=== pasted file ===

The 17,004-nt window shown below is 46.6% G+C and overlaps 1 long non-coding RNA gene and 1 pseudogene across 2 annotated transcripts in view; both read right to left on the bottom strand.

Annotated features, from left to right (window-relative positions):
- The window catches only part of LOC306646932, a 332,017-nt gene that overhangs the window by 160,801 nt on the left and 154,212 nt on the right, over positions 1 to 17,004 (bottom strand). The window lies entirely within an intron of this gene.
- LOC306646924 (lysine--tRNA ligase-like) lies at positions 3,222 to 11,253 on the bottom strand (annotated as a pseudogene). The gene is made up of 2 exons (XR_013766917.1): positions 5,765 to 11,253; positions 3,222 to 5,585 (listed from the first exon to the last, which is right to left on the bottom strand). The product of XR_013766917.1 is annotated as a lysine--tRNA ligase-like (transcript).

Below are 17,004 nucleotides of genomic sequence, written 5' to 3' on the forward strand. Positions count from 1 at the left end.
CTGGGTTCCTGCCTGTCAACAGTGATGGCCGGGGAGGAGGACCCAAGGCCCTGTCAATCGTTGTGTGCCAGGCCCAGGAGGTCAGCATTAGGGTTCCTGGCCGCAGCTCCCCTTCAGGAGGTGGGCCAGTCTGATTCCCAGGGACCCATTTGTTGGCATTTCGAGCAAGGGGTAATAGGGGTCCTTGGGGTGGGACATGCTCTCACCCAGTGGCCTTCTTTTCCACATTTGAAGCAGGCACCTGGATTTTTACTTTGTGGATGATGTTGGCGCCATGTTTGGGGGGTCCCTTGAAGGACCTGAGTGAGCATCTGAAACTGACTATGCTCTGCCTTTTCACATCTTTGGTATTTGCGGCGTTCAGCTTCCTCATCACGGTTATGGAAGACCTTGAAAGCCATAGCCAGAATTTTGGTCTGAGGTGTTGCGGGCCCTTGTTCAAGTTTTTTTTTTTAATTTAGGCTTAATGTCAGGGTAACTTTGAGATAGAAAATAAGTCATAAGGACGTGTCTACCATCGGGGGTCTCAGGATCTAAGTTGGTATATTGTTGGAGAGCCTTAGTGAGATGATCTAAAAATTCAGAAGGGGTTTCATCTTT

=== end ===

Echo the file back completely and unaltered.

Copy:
The 17,004-nt window shown below is 46.6% G+C and overlaps 1 long non-coding RNA gene and 1 pseudogene across 2 annotated transcripts in view; both read right to left on the bottom strand.

Annotated features, from left to right (window-relative positions):
- The window catches only part of LOC306646932, a 332,017-nt gene that overhangs the window by 160,801 nt on the left and 154,212 nt on the right, over positions 1 to 17,004 (bottom strand). The window lies entirely within an intron of this gene.
- LOC306646924 (lysine--tRNA ligase-like) lies at positions 3,222 to 11,253 on the bottom strand (annotated as a pseudogene). The gene is made up of 2 exons (XR_013766917.1): positions 5,765 to 11,253; positions 3,222 to 5,585 (listed from the first exon to the last, which is right to left on the bottom strand). The product of XR_013766917.1 is annotated as a lysine--tRNA ligase-like (transcript).

Below are 17,004 nucleotides of genomic sequence, written 5' to 3' on the forward strand. Positions count from 1 at the left end.
CTGGGTTCCTGCCTGTCAACAGTGATGGCCGGGGAGGAGGACCCAAGGCCCTGTCAATCGTTGTGTGCCAGGCCCAGGAGGTCAGCATTAGGGTTCCTGGCCGCAGCTCCCCTTCAGGAGGTGGGCCAGTCTGATTCCCAGGGACCCATTTGTTGGCATTTCGAGCAAGGGGTAATAGGGGTCCTTGGGGTGGGACATGCTCTCACCCAGTGGCCTTCTTTTCCACATTTGAAGCAGGCACCTGGATTTTTACTTTGTGGATGATGTTGGCGCCATGTTTGGGGGGTCCCTTGAAGGACCTGAGTGAGCATCTGAAACTGACTATGCTCTGCCTTTTCACATCTTTGGTATTTGCGGCGTTCAGCTTCCTCATCACGGTTATGGAAGACCTTGAAAGCCATAGCCAGAATTTTGGTCTGAGGTGTTGCGGGCCCTTGTTCAAGTTTTTTTTTTTAATTTAGGCTTAATGTCAGGGTAACTTTGAGATAGAAAATAAGTCATAAGGACGTGTCTACCATCGGGGGTCTCAGGATCTAAGTTGGTATATTGTTGGAGAGCCTTAGTGAGATGATCTAAAAATTCAGAAGGGGTTTCATCTTT